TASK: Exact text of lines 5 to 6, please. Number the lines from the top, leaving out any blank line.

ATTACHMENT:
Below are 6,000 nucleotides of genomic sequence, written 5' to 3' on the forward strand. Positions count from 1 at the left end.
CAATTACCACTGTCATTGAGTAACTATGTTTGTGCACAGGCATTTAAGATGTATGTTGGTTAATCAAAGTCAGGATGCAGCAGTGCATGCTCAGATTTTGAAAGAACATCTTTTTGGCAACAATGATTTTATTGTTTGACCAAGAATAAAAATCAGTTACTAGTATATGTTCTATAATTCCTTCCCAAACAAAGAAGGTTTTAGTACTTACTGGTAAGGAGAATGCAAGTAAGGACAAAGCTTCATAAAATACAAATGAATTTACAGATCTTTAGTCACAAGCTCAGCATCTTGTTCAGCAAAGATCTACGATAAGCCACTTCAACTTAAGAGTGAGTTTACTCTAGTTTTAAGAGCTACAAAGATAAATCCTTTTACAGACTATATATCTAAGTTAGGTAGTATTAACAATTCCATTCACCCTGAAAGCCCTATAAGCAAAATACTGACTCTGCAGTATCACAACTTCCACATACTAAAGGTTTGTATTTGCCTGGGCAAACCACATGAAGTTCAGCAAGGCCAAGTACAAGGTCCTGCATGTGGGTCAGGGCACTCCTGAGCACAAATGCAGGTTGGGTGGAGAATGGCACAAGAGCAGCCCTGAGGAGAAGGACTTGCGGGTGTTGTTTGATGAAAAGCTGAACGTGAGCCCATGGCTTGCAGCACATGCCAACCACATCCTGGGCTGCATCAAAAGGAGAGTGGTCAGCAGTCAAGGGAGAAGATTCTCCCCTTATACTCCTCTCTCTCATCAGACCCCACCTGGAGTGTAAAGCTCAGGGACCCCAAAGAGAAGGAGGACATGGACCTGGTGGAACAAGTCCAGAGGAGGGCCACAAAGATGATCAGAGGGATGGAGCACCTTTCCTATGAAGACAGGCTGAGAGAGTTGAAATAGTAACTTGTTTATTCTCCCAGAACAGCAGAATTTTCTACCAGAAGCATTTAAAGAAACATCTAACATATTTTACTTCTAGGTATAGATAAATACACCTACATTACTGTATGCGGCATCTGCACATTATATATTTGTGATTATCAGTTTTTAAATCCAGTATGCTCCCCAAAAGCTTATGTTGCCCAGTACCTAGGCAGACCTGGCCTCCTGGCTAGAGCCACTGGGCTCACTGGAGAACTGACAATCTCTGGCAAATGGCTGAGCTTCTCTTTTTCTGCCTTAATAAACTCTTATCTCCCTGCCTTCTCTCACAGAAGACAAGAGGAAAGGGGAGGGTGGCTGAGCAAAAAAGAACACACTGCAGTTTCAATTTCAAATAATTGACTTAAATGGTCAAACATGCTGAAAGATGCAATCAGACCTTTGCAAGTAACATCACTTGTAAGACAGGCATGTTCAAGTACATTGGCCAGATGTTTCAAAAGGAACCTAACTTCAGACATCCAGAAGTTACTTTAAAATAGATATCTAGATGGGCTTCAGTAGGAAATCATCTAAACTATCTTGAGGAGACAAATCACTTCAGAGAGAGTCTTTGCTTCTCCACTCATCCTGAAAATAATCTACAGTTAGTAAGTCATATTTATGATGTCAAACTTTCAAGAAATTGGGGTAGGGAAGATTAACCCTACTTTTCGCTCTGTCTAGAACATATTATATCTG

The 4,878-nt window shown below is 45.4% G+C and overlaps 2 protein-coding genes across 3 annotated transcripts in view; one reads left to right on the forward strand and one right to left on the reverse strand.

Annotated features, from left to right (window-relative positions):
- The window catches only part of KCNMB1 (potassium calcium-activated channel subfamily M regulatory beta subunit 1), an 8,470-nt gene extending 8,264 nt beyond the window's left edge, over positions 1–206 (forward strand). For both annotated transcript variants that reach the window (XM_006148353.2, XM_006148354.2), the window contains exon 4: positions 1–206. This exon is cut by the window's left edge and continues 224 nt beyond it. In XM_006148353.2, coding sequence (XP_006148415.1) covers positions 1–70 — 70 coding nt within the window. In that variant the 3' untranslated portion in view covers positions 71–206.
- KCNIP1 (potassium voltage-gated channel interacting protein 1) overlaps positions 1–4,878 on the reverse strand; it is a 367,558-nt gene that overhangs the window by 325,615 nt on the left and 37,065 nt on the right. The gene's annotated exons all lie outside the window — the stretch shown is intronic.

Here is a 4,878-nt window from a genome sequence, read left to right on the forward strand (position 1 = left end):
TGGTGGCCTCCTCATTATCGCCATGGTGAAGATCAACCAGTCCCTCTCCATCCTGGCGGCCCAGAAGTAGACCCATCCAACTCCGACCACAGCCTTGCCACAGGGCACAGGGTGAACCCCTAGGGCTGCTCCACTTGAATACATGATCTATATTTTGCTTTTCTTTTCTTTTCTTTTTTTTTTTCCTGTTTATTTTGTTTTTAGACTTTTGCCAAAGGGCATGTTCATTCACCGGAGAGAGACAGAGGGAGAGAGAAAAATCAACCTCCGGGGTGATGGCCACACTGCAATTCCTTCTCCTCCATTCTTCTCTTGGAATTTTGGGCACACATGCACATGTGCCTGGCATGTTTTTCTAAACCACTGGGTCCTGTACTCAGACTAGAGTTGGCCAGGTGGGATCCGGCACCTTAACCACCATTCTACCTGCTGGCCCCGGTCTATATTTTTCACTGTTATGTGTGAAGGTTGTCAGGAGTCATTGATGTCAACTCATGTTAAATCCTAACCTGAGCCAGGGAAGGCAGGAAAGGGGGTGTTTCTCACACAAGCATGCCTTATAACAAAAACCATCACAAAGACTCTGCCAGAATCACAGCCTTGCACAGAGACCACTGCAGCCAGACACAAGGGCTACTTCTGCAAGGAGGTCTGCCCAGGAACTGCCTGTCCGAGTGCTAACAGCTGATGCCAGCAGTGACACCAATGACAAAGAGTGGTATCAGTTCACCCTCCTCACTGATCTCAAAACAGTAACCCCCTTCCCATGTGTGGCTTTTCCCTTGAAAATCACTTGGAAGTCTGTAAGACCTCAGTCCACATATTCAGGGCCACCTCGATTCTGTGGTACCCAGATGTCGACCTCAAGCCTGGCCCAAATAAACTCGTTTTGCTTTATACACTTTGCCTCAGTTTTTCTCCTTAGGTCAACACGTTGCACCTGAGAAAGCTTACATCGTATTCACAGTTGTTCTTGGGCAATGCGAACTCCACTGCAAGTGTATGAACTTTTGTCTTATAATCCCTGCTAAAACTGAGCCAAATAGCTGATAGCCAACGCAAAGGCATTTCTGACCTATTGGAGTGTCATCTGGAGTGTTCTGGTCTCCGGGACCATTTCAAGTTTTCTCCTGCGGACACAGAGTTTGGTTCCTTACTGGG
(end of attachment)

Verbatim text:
- The window catches only part of KCNMB1 (potassium calcium-activated channel subfamily M regulatory beta subunit 1), an 8,470-nt gene extending 8,264 nt beyond the window's left edge, over positions 1–206 (forward strand). For both annotated transcript variants that reach the window (XM_006148353.2, XM_006148354.2), the window contains exon 4: positions 1–206. This exon is cut by the window's left edge and continues 224 nt beyond it. In XM_006148353.2, coding sequence (XP_006148415.1) covers positions 1–70 — 70 coding nt within the window. In that variant the 3' untranslated portion in view covers positions 71–206.
- KCNIP1 (potassium voltage-gated channel interacting protein 1) overlaps positions 1–4,878 on the reverse strand; it is a 367,558-nt gene that overhangs the window by 325,615 nt on the left and 37,065 nt on the right. The gene's annotated exons all lie outside the window — the stretch shown is intronic.